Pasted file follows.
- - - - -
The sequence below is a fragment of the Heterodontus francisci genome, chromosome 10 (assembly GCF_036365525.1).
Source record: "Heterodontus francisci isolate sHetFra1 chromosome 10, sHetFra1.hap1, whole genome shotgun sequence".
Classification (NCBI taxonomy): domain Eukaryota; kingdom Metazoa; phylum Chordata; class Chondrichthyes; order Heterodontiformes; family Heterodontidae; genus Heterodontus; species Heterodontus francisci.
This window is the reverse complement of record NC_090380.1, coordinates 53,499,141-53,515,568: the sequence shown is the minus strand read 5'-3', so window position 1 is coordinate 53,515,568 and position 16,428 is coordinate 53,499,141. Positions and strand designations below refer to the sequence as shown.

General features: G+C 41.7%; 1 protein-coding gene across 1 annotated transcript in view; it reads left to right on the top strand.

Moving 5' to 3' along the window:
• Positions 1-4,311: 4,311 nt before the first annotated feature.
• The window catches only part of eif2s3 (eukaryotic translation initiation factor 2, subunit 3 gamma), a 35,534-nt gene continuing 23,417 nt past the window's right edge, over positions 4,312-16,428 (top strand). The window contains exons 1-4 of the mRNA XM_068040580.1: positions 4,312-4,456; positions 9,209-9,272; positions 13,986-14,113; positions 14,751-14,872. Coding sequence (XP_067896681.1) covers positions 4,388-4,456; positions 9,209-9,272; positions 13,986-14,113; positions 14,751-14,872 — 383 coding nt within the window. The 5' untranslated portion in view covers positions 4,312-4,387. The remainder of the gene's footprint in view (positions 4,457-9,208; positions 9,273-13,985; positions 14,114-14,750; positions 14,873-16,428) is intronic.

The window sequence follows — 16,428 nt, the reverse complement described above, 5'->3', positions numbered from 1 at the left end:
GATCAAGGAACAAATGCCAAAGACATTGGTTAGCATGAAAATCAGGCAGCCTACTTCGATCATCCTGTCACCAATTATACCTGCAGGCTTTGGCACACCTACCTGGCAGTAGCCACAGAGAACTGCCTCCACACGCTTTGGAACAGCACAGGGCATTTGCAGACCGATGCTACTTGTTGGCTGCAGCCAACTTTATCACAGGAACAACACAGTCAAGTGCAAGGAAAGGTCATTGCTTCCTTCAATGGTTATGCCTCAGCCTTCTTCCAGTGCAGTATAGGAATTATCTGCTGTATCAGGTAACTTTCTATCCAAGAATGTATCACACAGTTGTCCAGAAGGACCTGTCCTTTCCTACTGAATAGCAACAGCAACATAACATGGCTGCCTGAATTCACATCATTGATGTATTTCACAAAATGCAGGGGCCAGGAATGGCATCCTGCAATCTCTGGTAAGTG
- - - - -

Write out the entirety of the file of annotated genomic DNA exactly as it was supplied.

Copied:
The sequence below is a fragment of the Heterodontus francisci genome, chromosome 10 (assembly GCF_036365525.1).
Source record: "Heterodontus francisci isolate sHetFra1 chromosome 10, sHetFra1.hap1, whole genome shotgun sequence".
Classification (NCBI taxonomy): domain Eukaryota; kingdom Metazoa; phylum Chordata; class Chondrichthyes; order Heterodontiformes; family Heterodontidae; genus Heterodontus; species Heterodontus francisci.
This window is the reverse complement of record NC_090380.1, coordinates 53,499,141-53,515,568: the sequence shown is the minus strand read 5'-3', so window position 1 is coordinate 53,515,568 and position 16,428 is coordinate 53,499,141. Positions and strand designations below refer to the sequence as shown.

General features: G+C 41.7%; 1 protein-coding gene across 1 annotated transcript in view; it reads left to right on the top strand.

Moving 5' to 3' along the window:
• Positions 1-4,311: 4,311 nt before the first annotated feature.
• The window catches only part of eif2s3 (eukaryotic translation initiation factor 2, subunit 3 gamma), a 35,534-nt gene continuing 23,417 nt past the window's right edge, over positions 4,312-16,428 (top strand). The window contains exons 1-4 of the mRNA XM_068040580.1: positions 4,312-4,456; positions 9,209-9,272; positions 13,986-14,113; positions 14,751-14,872. Coding sequence (XP_067896681.1) covers positions 4,388-4,456; positions 9,209-9,272; positions 13,986-14,113; positions 14,751-14,872 — 383 coding nt within the window. The 5' untranslated portion in view covers positions 4,312-4,387. The remainder of the gene's footprint in view (positions 4,457-9,208; positions 9,273-13,985; positions 14,114-14,750; positions 14,873-16,428) is intronic.

The window sequence follows — 16,428 nt, the reverse complement described above, 5'->3', positions numbered from 1 at the left end:
GATCAAGGAACAAATGCCAAAGACATTGGTTAGCATGAAAATCAGGCAGCCTACTTCGATCATCCTGTCACCAATTATACCTGCAGGCTTTGGCACACCTACCTGGCAGTAGCCACAGAGAACTGCCTCCACACGCTTTGGAACAGCACAGGGCATTTGCAGACCGATGCTACTTGTTGGCTGCAGCCAACTTTATCACAGGAACAACACAGTCAAGTGCAAGGAAAGGTCATTGCTTCCTTCAATGGTTATGCCTCAGCCTTCTTCCAGTGCAGTATAGGAATTATCTGCTGTATCAGGTAACTTTCTATCCAAGAATGTATCACACAGTTGTCCAGAAGGACCTGTCCTTTCCTACTGAATAGCAACAGCAACATAACATGGCTGCCTGAATTCACATCATTGATGTATTTCACAAAATGCAGGGGCCAGGAATGGCATCCTGCAATCTCTGGTAAGTG